6. The father is to be permitted to take the children on holidays to Mauritius once per annum provided he gives to the mother reasonable notice of his intention and provides her with details of the flights and contact while in Mauritius.

7. The child G R born … 1993 is to live with her mother.

I certify that the previous 160 paragraphs are a true copy of the judgment delivered by the Honourable Justice Moore.

Associate:
Poster's Note … the child G R is the child of a previous relationship of the mother.

This is the second time in very recent history that a Family Court Judge has spoken directly to the Children at the centre of parental conflict. In Elspeth & Peter (P) HBF 150/2003, Date of Judgement 21/12/06, Justice Benjamin ordered that the children be in court for the reading of the judgement.

Family Law Act 1975, compliance with order 2 is to be.

For me - Shared Parenting is a Reality - Maybe it can be for you too!

Is the judge explaining orders to children the result of Ruddock's proposed training?

Can anyone tell me if the judge explaining the court orders to children is the result of the 'training' Mr Ruddock talks about for all involved in the FCoA and FMC processes?

If so, when did this training begin? - and what is being trained?

PaulD

Who cares?

As long as judges have got the message, it doesn't matter whether they were trained in Art Appreciation or the Psychological Consequences to Children of Flawed Judicial Decisions.

Ruddock's training for family law professionals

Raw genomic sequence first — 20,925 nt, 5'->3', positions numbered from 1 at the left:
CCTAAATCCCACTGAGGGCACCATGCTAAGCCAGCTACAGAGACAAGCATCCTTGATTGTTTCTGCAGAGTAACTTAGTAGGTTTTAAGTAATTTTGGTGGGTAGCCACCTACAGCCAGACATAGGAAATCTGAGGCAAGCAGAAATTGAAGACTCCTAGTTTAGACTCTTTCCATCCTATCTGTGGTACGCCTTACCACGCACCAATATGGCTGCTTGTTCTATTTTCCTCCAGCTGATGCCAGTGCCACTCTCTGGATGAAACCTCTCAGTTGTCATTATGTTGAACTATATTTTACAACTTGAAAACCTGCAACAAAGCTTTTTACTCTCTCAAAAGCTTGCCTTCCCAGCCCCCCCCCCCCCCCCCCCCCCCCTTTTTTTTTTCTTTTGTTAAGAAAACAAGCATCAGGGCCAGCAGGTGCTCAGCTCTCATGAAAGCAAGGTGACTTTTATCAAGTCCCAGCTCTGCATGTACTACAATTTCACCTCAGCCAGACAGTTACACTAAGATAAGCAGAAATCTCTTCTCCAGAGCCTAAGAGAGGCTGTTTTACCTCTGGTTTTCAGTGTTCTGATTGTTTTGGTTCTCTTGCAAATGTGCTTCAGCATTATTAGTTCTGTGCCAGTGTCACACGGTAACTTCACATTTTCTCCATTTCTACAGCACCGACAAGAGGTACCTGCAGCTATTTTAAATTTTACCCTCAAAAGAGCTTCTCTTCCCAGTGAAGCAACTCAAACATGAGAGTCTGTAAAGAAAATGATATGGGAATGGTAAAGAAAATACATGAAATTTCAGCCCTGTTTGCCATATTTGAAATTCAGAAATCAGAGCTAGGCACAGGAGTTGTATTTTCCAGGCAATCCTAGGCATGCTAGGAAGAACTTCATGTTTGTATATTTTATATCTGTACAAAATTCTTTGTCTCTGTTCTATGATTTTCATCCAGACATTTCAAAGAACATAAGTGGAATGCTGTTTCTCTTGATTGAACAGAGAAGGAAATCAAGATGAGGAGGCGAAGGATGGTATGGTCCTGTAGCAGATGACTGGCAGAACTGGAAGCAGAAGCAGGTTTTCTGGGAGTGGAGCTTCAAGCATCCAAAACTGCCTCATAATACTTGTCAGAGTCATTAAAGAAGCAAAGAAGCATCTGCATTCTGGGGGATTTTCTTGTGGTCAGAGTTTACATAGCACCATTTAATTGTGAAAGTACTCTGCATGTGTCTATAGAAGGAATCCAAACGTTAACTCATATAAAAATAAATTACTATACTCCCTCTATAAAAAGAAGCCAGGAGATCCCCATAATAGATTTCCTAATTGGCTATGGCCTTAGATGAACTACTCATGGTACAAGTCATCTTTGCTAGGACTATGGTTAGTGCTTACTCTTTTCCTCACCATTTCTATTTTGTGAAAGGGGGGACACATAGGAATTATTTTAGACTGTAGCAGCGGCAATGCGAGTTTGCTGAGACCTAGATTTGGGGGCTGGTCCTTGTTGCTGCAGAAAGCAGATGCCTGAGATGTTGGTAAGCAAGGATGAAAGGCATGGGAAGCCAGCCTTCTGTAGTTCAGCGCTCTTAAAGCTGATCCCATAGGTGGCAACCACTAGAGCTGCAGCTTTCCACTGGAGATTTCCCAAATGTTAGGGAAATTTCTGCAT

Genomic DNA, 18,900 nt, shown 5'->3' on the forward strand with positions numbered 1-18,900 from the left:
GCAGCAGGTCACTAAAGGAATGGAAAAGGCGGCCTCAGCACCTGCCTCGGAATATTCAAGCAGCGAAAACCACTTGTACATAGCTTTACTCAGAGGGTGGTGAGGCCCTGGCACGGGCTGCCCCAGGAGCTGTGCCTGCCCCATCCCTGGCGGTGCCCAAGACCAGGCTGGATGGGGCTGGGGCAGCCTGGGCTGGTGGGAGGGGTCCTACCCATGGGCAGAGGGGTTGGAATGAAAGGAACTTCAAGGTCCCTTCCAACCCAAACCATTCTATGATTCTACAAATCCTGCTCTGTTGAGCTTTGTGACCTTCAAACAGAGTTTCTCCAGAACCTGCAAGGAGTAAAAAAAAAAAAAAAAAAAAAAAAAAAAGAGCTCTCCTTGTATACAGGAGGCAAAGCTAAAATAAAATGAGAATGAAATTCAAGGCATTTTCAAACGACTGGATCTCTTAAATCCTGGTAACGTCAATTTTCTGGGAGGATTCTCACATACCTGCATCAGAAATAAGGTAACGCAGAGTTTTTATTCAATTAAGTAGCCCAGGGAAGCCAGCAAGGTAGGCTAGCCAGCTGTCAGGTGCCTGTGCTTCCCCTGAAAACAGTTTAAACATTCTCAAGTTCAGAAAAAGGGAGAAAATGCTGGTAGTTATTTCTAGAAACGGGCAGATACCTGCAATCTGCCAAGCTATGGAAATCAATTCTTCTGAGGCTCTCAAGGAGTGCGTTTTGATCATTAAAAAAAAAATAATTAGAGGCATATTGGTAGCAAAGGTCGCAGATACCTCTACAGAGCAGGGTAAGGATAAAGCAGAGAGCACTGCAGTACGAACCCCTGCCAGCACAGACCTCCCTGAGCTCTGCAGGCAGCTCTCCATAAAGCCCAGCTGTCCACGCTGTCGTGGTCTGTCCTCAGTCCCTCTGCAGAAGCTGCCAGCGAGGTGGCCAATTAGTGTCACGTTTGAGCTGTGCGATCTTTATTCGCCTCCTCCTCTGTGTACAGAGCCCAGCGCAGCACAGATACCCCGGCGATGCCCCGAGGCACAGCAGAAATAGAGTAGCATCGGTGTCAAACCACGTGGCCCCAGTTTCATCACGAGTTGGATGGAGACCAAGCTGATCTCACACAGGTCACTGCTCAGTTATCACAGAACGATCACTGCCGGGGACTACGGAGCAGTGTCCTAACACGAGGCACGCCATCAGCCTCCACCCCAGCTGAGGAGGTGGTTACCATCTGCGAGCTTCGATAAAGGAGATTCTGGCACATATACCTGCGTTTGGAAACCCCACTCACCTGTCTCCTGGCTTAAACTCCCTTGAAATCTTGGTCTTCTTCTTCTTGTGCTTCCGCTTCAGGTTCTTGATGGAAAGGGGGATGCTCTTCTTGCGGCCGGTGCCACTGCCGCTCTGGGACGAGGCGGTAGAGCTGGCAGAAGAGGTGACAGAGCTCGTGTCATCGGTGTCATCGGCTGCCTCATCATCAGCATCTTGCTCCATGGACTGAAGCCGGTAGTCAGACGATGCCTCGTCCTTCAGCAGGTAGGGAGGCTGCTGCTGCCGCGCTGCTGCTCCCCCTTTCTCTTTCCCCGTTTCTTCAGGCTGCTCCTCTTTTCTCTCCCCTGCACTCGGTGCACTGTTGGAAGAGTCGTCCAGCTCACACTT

Eyah, Conan, it does.

One of the problems with poorly educated and trained people running the system is that they have only their prejudices to refer to, instead of the principles and standards of law and their role.

Just telling them to "get the message" is like a threat, or an ultimatum.

And they'll react to it as such - with childish resentment, not as trained professionals.

It will only come back to strike others in different ways.

There are so many sad facts in all of this.

PaulD
Sounds to me that the very fact a Judge talked to the children directly is a step in the right direction as all to often we sit through case after case and the children are simply a by product of a war of words between parents.. Out there somewhere about to be thrust into conditions and terms they probably have no idea about...and the interaction by this judge has brought reality back to the courtroom. Well done I say. :P

Site Director
Judge Imposes Penalty and allows publicity in Contravention Case.

A follow up to the Elspeth & Peter case, where Justice Benjamin both called the children and extended family into court to read the judgement, as well as allowing the case to be reported in the media.

Also of interest is the short time between the original orders, 21/12/06 and the Contavention Hearing 20/2/06
From the Age 21/2/06

Michael Bachelard
February 21, 2007